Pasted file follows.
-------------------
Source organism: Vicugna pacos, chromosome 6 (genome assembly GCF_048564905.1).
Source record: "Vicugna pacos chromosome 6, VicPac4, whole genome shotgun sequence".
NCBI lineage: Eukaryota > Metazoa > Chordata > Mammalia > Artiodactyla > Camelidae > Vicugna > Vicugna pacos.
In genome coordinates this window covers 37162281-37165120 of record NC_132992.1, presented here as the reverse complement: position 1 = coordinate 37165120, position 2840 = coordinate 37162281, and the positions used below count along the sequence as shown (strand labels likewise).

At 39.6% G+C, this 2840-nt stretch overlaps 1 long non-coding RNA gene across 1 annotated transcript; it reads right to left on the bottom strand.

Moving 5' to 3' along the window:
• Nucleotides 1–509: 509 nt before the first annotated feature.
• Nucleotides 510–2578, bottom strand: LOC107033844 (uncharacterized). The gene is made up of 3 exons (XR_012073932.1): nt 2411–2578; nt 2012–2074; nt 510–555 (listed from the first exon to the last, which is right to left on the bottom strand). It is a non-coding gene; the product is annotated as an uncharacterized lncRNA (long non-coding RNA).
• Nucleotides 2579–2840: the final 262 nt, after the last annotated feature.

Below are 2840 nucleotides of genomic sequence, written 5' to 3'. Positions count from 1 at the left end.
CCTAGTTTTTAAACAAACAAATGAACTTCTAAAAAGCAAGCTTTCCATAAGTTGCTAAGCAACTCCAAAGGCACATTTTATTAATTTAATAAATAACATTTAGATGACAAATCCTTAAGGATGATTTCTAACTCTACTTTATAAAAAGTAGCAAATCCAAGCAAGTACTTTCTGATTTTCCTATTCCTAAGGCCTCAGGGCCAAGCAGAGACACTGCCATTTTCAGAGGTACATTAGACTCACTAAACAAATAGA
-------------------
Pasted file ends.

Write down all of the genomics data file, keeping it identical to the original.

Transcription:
Source organism: Vicugna pacos, chromosome 6 (genome assembly GCF_048564905.1).
Source record: "Vicugna pacos chromosome 6, VicPac4, whole genome shotgun sequence".
NCBI lineage: Eukaryota > Metazoa > Chordata > Mammalia > Artiodactyla > Camelidae > Vicugna > Vicugna pacos.
In genome coordinates this window covers 37162281-37165120 of record NC_132992.1, presented here as the reverse complement: position 1 = coordinate 37165120, position 2840 = coordinate 37162281, and the positions used below count along the sequence as shown (strand labels likewise).

At 39.6% G+C, this 2840-nt stretch overlaps 1 long non-coding RNA gene across 1 annotated transcript; it reads right to left on the bottom strand.

Moving 5' to 3' along the window:
• Nucleotides 1–509: 509 nt before the first annotated feature.
• Nucleotides 510–2578, bottom strand: LOC107033844 (uncharacterized). The gene is made up of 3 exons (XR_012073932.1): nt 2411–2578; nt 2012–2074; nt 510–555 (listed from the first exon to the last, which is right to left on the bottom strand). It is a non-coding gene; the product is annotated as an uncharacterized lncRNA (long non-coding RNA).
• Nucleotides 2579–2840: the final 262 nt, after the last annotated feature.

Below are 2840 nucleotides of genomic sequence, written 5' to 3'. Positions count from 1 at the left end.
CCTAGTTTTTAAACAAACAAATGAACTTCTAAAAAGCAAGCTTTCCATAAGTTGCTAAGCAACTCCAAAGGCACATTTTATTAATTTAATAAATAACATTTAGATGACAAATCCTTAAGGATGATTTCTAACTCTACTTTATAAAAAGTAGCAAATCCAAGCAAGTACTTTCTGATTTTCCTATTCCTAAGGCCTCAGGGCCAAGCAGAGACACTGCCATTTTCAGAGGTACATTAGACTCACTAAACAAATAGA